A year ago today, the city of Joplin, Missouri changed. The May 22 tornado not only brought a community together to rebuild and recover, but a nation. Volunteers and donations were sent to Joplin from around the nation and from around the world. Today is a day of remembrance and reflection. Take a few moments to remember those who were lost and reflect on the lessons and triumphs of the last year.
Each individual was affected by the tornado differently. Some lost friends and relatives, other lost their home, and many endured being relocated as their school is being rebuilt. Personally, my former Spanish professor from Missouri Southern State University, Jose Alvarez, lost his life in the storm. He was one of 161 killed that evening. Today we remember them all as Joplin Remembers, Rejoices, and Rebuilds.
Ma De Lourdes Alverez-Torres
Robert M. Baker
Robert E. Bateson
Lathe E. Bradford
Leo E. Brown
Hugh Odell Buttram
Moises N. Carmona
Lois A. Comfort
Keenan K. Conger
James V. “Jim” Cookerly
Randy Edward England
Mark L. Farmer
Betty Joe Fisher
Rick E. Fox
Paul E. Haddock
Caley Lantz Hare
Judy R. Head
Kenneth J. Henson
Russell T. Howard
Wendy A. Istas
Dorothy M. Johnston
Cheryl L. Jones
Billie Sue Little
Nancy A. Martin
Jesse L. McKee
Ladonna S. McPurdy
Angelina A. Menapace
Ronald D. Meyer
Lorna K. Miller
Ray Donald Miller
Suzanne M. Mock
Doris M. Montgomery
Edith L. Moore
Georgia N. Mulkey
James Benjamin John Peterson
Lorretta L. Randell
Virgil T. Reid
Margaret E. Rowe
Judy L. Smith
Lois L. Sparks
Jefferson (Jeff) Taylor
John R. Thomas, Jr.
Margaret A. Tutt
Michael E. Tyndall
Joshua D. Vanderhoofen
Martha Jane Webb
Miles D. Wells
On May 22, it will have been one year since the EF-5 tornado that killed 160 people struck Joplin, Missouri. The city is well on its way to recovery as businesses and homes continue to be rebuilt. Over the next several day, Joplin will honor those who died as a result of the storm and look forward to a bright future. The events are too numerous to list here, including a speech from the President at Joplin High School’s 2012 commencement ceremony on Monday. However, there is a website with all the relevant events and fundraisers running from today through the end of next week.
Over the past year, Joplin has been the recipient of the kindness of thousands of volunteers. Many of the events of the next week are to thank them as well. I went home to Joplin in December and was struck by the destruction, but what struck me most was the determination of the citizens of Joplin to rebuild and the outpouring of support the city has received. I wish I could be there for these upcoming events. May 22 will truly be “1 Day of Unity” in Joplin.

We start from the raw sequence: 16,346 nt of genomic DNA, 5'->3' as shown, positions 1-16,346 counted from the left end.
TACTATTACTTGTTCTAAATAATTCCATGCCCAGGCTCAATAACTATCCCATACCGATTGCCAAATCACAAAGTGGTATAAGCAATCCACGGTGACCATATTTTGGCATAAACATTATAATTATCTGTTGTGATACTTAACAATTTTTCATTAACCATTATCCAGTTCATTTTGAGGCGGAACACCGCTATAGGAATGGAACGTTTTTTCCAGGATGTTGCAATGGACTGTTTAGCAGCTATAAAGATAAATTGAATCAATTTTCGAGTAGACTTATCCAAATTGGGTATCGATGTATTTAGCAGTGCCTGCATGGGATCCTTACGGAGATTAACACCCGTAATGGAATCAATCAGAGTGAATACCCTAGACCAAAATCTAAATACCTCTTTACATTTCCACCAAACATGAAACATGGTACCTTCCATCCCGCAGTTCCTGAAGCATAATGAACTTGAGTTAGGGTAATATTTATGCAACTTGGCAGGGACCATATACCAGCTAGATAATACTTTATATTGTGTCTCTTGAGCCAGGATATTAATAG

From Google Maps - Clearly Show the Path of the Tornado
Over my Christmas break, I was able to go home to Missiouri for three weeks. This was my first time back in Missouri since Christmas 2010, and my first time to see Joplin since the May 22, 2011 tornado. The first thing I did when I arrived was drive through Joplin. I did not even go home first! I had to see what had happened to the city I knew so well. I was very surprised by what I saw. The debris had been removed and the rebuilding process was well on its way. Down every street there were new houses, reopened businesses and busy construction workers. It was a far cry from the images and live video I watched last May. It was great to see how the community had come together to clean-up and rebuild.
What is most shocking when visiting Joplin is the clear path of the tornado through town. Despite the rebuilding, the absence of trees and houses down most streets between 26th and 14th Streets is eerie. While in Joplin, I visited a number of the familiar sites: Joplin High School, which is currently being torn down, St. John’s Hospital, which is now being torn down, and the homes built by Extreme Makeover: Home Edition (you can watch the Joplin episode here). I visited Cunningham Park and the memorials that have built within the park remember those who died and those who volunteered to clean-up the city.
I took a number of pictures and some of them are in the slide show at the bottom of this post. However, the two images below, I think, are the most important because they best illustrate the devastation. The fist image is from Google Street view showing 20th Street before the tornado. The second image I took looking down 20th Street on January 2, 2012. The difference is astounding.
20th Street from Google Street View
20th Street Today
What was most rewarding about visting Joplin was to see first hand that Joplin is recovering. Everyday there is news of businesses reopening and families returning to new homes. Joplin is not done rebuilding, but after visiting Joplin myself, I am happy to report that the city is well on its way to recovery.
UPDATE: Be sure to read the comment below from one of the volunteers who helped construct the playground equipment pictured in Cunningham Park. He also included a link to a behind-the-scenes video of the construction of this equipment. It is volunteers like him who have helped ensure Joplin’s recovery.